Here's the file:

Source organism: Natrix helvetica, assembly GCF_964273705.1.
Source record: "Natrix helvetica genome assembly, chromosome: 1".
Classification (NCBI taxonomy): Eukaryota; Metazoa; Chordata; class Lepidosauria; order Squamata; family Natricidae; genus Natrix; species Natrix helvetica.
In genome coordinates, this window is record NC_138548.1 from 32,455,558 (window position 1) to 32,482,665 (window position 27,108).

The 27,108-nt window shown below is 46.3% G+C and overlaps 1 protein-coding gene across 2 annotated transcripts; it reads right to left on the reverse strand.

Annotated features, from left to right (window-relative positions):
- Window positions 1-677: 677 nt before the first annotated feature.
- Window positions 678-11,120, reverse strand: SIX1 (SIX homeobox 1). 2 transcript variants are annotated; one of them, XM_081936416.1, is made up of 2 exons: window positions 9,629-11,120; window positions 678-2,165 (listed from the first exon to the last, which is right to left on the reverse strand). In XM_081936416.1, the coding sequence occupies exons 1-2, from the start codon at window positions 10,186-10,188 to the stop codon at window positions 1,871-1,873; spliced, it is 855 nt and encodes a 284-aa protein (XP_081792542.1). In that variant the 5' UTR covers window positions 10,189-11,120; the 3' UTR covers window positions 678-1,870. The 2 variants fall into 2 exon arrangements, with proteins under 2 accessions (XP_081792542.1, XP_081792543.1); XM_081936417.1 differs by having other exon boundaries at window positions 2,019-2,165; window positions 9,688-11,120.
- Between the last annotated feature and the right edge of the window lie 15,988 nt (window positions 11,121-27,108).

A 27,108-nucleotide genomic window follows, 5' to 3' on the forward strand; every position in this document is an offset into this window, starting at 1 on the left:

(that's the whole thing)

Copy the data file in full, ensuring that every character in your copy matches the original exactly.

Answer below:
Source organism: Natrix helvetica, assembly GCF_964273705.1.
Source record: "Natrix helvetica genome assembly, chromosome: 1".
Classification (NCBI taxonomy): Eukaryota; Metazoa; Chordata; class Lepidosauria; order Squamata; family Natricidae; genus Natrix; species Natrix helvetica.
In genome coordinates, this window is record NC_138548.1 from 32,455,558 (window position 1) to 32,482,665 (window position 27,108).

The 27,108-nt window shown below is 46.3% G+C and overlaps 1 protein-coding gene across 2 annotated transcripts; it reads right to left on the reverse strand.

Annotated features, from left to right (window-relative positions):
- Window positions 1-677: 677 nt before the first annotated feature.
- Window positions 678-11,120, reverse strand: SIX1 (SIX homeobox 1). 2 transcript variants are annotated; one of them, XM_081936416.1, is made up of 2 exons: window positions 9,629-11,120; window positions 678-2,165 (listed from the first exon to the last, which is right to left on the reverse strand). In XM_081936416.1, the coding sequence occupies exons 1-2, from the start codon at window positions 10,186-10,188 to the stop codon at window positions 1,871-1,873; spliced, it is 855 nt and encodes a 284-aa protein (XP_081792542.1). In that variant the 5' UTR covers window positions 10,189-11,120; the 3' UTR covers window positions 678-1,870. The 2 variants fall into 2 exon arrangements, with proteins under 2 accessions (XP_081792542.1, XP_081792543.1); XM_081936417.1 differs by having other exon boundaries at window positions 2,019-2,165; window positions 9,688-11,120.
- Between the last annotated feature and the right edge of the window lie 15,988 nt (window positions 11,121-27,108).

A 27,108-nucleotide genomic window follows, 5' to 3' on the forward strand; every position in this document is an offset into this window, starting at 1 on the left: